When we cycle we are very much focused on cycling and having our routines. When we rest in a town we are busy… doing groceries, maintenance of the bicycles, writing blogposts, editing photos, sending e-mails, planning our next sections and indulging in internet and sometimes a movie. Not so much time left to enjoy where we are and go exploring. Sometimes this backfires and we had a few rough days at the start of this quite challenging part of our journey.
Susanne had a day where she felt very off, which in hindsight might have been activated somewhat by hormones, and the next day we were fed up. We were in a beautiful landscape and the cycling was not very difficult, but one thing led to another and we were done. Mainly fed up with each other but also where we were and how we were feeling and having only each other as conversational partners. After a couple of hours on the side of the road we luckily got some inspiration from the scenery and it was good the traffic was low otherwise we might have hitchhiked to somewhere further on the route. We picked ourselves up, gave ourselves a good talking to (because we are living the life and have utter freedom and we choose to do this and be there!) and carried on cycling to the next pass. When we finally got on our bicycles again and started searching for a place to sleep this was quite hard but finally we found a great camp spot.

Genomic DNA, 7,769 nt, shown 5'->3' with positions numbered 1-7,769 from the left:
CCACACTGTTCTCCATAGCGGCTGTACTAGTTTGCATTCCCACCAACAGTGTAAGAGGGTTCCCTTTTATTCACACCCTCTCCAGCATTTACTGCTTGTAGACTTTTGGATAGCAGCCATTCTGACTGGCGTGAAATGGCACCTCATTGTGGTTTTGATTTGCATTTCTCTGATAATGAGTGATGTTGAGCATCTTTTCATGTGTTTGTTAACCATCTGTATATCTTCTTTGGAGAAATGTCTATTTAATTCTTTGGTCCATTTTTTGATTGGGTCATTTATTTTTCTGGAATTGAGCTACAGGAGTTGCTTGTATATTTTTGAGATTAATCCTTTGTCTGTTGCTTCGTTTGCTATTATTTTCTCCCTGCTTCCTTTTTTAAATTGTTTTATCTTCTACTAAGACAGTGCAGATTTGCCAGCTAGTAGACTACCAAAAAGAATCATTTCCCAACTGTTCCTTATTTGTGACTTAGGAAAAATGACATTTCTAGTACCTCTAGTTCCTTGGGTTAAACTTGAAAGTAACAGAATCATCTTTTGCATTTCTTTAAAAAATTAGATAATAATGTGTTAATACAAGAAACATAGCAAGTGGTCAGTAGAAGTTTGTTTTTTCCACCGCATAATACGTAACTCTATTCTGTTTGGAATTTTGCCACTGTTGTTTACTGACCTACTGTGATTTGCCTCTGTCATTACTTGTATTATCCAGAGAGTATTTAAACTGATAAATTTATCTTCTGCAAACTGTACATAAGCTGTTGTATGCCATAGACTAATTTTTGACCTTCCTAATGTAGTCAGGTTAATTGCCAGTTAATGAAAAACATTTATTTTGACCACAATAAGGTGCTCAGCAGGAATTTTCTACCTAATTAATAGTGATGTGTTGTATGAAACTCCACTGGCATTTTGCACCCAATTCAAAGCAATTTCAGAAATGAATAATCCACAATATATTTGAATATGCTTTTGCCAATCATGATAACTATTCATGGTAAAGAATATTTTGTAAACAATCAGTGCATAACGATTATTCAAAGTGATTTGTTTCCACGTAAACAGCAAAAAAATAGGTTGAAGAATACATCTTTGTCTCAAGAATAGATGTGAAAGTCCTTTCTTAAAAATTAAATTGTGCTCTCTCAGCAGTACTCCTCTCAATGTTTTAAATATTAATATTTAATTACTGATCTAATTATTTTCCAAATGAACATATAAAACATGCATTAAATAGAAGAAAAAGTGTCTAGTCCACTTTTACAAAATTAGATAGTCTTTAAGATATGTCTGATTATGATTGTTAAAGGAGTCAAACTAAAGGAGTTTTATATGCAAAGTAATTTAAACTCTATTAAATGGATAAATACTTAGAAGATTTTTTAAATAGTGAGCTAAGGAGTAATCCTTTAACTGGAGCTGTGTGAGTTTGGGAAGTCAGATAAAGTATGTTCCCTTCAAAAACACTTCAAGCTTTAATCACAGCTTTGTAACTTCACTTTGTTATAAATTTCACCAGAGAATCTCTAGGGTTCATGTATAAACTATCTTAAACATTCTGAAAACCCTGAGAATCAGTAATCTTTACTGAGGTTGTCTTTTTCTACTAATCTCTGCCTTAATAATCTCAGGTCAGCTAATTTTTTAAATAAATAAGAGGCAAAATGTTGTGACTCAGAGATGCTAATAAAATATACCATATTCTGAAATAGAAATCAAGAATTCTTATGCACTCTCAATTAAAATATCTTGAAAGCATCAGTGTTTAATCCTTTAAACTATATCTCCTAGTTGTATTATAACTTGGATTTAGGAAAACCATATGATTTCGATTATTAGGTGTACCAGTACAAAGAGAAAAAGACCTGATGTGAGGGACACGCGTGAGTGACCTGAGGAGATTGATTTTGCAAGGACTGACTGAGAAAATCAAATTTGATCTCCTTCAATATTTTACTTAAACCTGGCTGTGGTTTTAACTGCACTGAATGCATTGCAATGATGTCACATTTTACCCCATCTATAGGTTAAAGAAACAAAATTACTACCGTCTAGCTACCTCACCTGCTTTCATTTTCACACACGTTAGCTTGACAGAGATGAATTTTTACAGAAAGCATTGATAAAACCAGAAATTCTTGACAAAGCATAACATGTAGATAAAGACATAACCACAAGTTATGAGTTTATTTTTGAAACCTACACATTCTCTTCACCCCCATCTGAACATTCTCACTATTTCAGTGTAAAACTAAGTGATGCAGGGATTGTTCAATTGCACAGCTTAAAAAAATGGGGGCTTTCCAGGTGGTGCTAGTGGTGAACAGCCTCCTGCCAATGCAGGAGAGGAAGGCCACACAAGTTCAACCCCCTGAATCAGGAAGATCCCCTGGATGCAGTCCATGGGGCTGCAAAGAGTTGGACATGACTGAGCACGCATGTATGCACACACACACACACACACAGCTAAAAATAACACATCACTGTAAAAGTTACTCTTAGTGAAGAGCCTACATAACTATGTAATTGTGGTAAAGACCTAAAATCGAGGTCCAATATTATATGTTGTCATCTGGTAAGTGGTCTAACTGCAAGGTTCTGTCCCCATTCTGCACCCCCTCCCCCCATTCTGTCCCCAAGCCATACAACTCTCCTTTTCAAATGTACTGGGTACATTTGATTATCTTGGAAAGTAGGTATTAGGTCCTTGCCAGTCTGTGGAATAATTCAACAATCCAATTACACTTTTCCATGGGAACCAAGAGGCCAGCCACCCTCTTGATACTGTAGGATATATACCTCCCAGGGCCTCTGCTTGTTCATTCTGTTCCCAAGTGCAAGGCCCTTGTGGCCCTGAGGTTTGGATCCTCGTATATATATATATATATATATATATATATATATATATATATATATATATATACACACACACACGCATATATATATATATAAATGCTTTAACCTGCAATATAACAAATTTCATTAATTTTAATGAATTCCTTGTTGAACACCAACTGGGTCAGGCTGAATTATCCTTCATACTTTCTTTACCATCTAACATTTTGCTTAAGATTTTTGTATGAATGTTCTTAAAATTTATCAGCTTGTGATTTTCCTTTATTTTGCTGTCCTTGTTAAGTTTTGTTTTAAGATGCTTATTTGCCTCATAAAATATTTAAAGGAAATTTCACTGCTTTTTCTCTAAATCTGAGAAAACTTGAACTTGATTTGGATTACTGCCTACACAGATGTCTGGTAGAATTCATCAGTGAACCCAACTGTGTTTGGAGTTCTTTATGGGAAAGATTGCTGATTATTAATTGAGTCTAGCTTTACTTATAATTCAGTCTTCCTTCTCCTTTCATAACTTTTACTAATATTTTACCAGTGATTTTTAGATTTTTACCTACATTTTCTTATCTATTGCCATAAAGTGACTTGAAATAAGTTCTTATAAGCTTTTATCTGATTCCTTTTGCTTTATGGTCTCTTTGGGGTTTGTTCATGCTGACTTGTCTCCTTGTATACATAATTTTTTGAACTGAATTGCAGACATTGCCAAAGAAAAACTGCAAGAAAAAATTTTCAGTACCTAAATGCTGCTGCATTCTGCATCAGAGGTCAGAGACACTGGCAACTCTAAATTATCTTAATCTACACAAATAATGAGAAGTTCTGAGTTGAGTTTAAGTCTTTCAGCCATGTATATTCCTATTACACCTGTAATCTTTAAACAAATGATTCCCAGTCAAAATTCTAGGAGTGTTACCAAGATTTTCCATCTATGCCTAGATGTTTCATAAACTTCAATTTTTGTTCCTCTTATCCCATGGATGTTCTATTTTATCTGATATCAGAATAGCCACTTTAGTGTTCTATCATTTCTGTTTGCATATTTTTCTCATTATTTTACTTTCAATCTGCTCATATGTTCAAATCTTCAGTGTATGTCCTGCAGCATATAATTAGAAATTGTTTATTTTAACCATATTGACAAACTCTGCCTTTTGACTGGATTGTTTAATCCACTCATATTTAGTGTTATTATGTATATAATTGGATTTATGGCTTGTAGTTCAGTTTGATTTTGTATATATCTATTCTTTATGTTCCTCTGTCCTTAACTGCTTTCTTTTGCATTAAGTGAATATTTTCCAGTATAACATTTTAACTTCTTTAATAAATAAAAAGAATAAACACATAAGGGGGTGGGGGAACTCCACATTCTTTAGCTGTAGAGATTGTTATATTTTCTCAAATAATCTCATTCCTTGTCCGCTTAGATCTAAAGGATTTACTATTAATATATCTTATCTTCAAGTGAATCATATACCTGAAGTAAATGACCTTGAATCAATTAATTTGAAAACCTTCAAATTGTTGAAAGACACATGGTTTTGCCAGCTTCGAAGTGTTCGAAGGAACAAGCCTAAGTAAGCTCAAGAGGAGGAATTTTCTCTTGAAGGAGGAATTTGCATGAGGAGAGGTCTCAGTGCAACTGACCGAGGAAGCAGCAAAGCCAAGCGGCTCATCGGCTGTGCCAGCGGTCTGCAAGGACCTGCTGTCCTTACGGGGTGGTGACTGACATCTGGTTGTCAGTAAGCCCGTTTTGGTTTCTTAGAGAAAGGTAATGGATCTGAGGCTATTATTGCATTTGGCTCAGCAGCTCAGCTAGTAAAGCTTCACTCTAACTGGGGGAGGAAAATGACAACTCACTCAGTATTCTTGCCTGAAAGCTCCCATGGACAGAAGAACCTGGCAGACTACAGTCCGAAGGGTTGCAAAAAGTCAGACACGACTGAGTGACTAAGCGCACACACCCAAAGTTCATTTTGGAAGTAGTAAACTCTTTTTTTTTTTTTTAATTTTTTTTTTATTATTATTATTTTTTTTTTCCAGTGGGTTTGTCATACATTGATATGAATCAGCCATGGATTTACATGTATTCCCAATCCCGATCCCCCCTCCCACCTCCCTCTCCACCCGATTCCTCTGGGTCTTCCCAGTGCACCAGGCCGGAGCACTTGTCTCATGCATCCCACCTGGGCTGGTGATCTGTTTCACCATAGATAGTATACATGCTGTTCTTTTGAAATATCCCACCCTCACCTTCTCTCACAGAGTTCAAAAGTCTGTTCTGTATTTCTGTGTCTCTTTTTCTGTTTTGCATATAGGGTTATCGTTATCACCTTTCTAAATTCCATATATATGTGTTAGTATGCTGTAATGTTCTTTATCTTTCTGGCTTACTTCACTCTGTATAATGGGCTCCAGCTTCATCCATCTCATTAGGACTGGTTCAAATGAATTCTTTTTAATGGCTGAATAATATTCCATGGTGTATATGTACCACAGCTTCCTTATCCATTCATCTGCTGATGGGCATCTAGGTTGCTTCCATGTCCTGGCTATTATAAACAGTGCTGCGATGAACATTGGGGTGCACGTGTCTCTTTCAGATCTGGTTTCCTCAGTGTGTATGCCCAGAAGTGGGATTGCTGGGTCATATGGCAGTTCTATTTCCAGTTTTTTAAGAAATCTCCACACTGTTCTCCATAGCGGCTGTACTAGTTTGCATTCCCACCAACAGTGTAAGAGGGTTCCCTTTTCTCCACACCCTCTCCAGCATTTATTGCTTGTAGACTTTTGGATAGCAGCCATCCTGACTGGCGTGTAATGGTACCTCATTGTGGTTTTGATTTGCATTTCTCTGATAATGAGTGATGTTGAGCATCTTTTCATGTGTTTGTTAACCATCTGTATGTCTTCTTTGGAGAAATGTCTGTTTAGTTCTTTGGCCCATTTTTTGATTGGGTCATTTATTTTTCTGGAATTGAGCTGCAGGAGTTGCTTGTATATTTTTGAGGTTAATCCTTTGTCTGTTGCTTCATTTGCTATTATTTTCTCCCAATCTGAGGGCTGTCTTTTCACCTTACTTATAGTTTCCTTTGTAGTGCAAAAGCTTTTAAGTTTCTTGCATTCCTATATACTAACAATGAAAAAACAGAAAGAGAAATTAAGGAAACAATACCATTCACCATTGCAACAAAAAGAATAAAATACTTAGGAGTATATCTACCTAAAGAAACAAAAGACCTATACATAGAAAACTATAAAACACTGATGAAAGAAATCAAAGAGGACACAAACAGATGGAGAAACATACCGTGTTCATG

Beautiful lake on plateau
The following day the sky had cleared and positive vibes were starting to flow again and we were cycling through a Mars landscape which was quite surreal. We cycled on a plateau until we reached a great downhill towards Sangdui. Sangdui was a small touristic village where we could shop and have a snack before heading up to the biggest pass to date of 4720 meters!
We got stopped by a car with Chinese who had previously seen us on the road and had a nice chat with some English spoken which was nice for a change. We headed over the pass without any difficulty (by now we have acclimatised well) and on the other side we could see Tibetan villages from far above. The villages have changed over time, now the houses were still big but they were plastered white and to our surprise many of the white houses had communist flags on top of them. It was hard to find a place to sleep so we pushed on to Xiangcheng, with a final hill and a final very wet rainstorm. The water was flowing down the hill we were cycling up as a waterfall. We found a nice small guesthouse called Anniko just 500 meters east of the main junction.